During the last few years of his life, guitarist Joe Pass enjoyed having reunions with the same musicians who played with him 25 years earlier for the classic For Django recording: rhythm guitarist John Pisano, bassist Jim Hughart and drummer Colin Bailey. This 1989 recording could almost be called For Django 2, for it is the same vein as the original. Pass takes his remake of "For Django" unaccompanied and performs four of Django's tunes, along with five standards from the 1930s and three originals. Pisano, who was instrumental in organizing the session and the repertoire, sticks to acoustic guitar, while Pass alternates between acoustic and electric. Although Joe Pass' main influence was Charlie Christian and he really does not sound like Reinhardt, he manages to evoke the spirit of Django while swinging in his own fashion. It is particularly nice hearing such tunes as "Belleville," the haunting "Tears" and "For Django" in newer versions.
Joe Pass was without peer as a jazz guitarist during the last two decades of his life; this is one of many expected posthumous releases to emerge since his death. Because Pass concentrated primarily on solo and small-group recording sessions, it is a treat to hear him backed by larger ensembles like the NDR Big Band and Radio Philharmonic. The arrangements are respectful of the star and unobtrusive, with show tunes ("On a Clear Day"), standards ("Soft Winds"), and originals like his upbeat "Waltz for Django." The only person who might be dissatisfied with this CD would have been Joe himself, who was extremely well known for criticizing nearly every recording he ever released.
As this lavishly boxed, four-CD distillation of his Pablo sessions proves, Joe Pass was probably the guitar-playing equivalent of Art Tatum on the Norman Granz roster – not only for his vast output, but also for the all-encompassing, almost orchestral way in which he got around his instrument. The set is divided equally into four sections – disc one for his astounding solo electric and acoustic guitar sides, disc two for studio recordings with various groups, disc three for various live recordings solo and with groups, disc four the delicate Ella Fitzgerald and other duo partner sessions and quartet pieces backing Sarah Vaughan…
Although André Previn had not recorded a regular jazz album in 27 years at this point in time (discounting a pair of Itzhak Perlman sessions featuring Previn's compositions), the great majority of the performances on this trio set with guitarist Joe Pass and bassist Ray Brown are first takes. Previn took time off from his busy schedule in the classical music world to return briefly to jazz, his first love. The results are often magical. Previn, Pass and Brown play together as if they had been touring as a group for years. The pianist is generous with solo space and Pass' solos are sometimes exhilarating. For Previn, it is as if the previous three decades did not occur for he plays in a style little changed from 1960, displaying an Oscar Peterson influence mixed in with touches of Lennie Tristano and Bill Evans.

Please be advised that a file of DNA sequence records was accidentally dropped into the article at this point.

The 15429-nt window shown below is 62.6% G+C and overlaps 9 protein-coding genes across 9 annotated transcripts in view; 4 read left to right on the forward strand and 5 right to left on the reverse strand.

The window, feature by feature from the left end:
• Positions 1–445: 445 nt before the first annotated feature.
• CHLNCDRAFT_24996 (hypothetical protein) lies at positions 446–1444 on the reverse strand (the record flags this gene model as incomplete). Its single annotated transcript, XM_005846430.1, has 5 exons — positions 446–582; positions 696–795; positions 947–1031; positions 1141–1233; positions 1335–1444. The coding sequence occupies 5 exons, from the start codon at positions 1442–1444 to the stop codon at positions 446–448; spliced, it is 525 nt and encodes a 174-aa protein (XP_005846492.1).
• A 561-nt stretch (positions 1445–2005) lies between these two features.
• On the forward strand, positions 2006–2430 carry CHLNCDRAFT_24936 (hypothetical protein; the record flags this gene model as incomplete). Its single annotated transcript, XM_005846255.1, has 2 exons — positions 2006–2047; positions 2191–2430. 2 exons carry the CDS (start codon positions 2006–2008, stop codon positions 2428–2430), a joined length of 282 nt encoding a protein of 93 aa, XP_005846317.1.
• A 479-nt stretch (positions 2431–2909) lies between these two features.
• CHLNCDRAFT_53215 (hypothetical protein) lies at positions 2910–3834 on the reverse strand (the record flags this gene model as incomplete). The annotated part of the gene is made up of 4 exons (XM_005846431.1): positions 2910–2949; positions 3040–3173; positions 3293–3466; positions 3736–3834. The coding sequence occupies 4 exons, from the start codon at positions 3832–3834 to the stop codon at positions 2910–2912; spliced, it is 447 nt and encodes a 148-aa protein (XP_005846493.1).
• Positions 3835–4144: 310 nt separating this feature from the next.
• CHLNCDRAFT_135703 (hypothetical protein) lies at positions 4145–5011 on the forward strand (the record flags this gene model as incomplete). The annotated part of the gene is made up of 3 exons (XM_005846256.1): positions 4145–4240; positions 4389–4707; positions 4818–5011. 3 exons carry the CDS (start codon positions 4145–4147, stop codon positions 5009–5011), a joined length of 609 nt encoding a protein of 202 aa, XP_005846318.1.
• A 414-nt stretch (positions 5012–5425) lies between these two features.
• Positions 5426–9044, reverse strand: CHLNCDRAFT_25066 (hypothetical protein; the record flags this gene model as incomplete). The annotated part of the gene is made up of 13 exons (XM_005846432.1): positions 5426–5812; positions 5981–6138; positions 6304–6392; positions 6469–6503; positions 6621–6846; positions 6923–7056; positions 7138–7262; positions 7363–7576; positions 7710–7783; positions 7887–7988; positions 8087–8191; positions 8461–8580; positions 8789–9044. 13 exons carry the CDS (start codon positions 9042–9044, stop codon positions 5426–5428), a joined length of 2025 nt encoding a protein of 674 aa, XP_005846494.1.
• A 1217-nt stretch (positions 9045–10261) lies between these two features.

Virtuoso guitarist Joe Pass didn't need sidemen on any recording, but when he used them, he chose wisely. Tenor saxophonist Plas Johnson, keyboardist Gerald Wiggins and drummer Tootle Heath had not recorded with Pass previously, but along with bassist Andy Simpkins, they achieve a perfect first-take sound on each track. The title cut features Pass with Johnson's bluesy sax and a soft organ and brushed background. Two Pass originals are lengthy blues vehicles with plenty of solo space for all. "I Remember You" is an unlikely choice that developed from Wiggins' jamming in the studio; the ballad is a relaxing detour from the blues that dominate the CD. Joe Pass was without peer on guitar the last 20 years of his life; his playing here won't disappoint.
A significant recording, as this is Joe Pass' debut on vinyl. It was recorded while Pass was still a patient at the Synanon Drug Center in California. Made with fellow patients, Pass proved to be a star. It is interesting to note that Pass played an electric solid-body rock guitar, as he did not even own a guitar at this time. His legendary chops are especially evident on "Projections" and "Hang Tough," featuring some of his cleanest playing ever recorded. His accompanists prove to be adequate, but hardly approach the genius of Pass. A landmark recording in the history of jazz guitar.
Joe Pass, Catch Me. One of the greatest jazz guitar albums of all time, Catch me captures guitar legend Joe Pass, with pianist Clare Fischer. The two were a match made in heaven. Mostly, this album just has Joe Pass and crew swinging standards, but they make them sound so fresh and new. The beautiful rendition of Catch Me, is so vibrant, bright, and melodic. Pass plays great at those up-tempo tunes. The group swings down home on Summertime. Pass struts his blues side of him on this one, and the outcome is tremendous.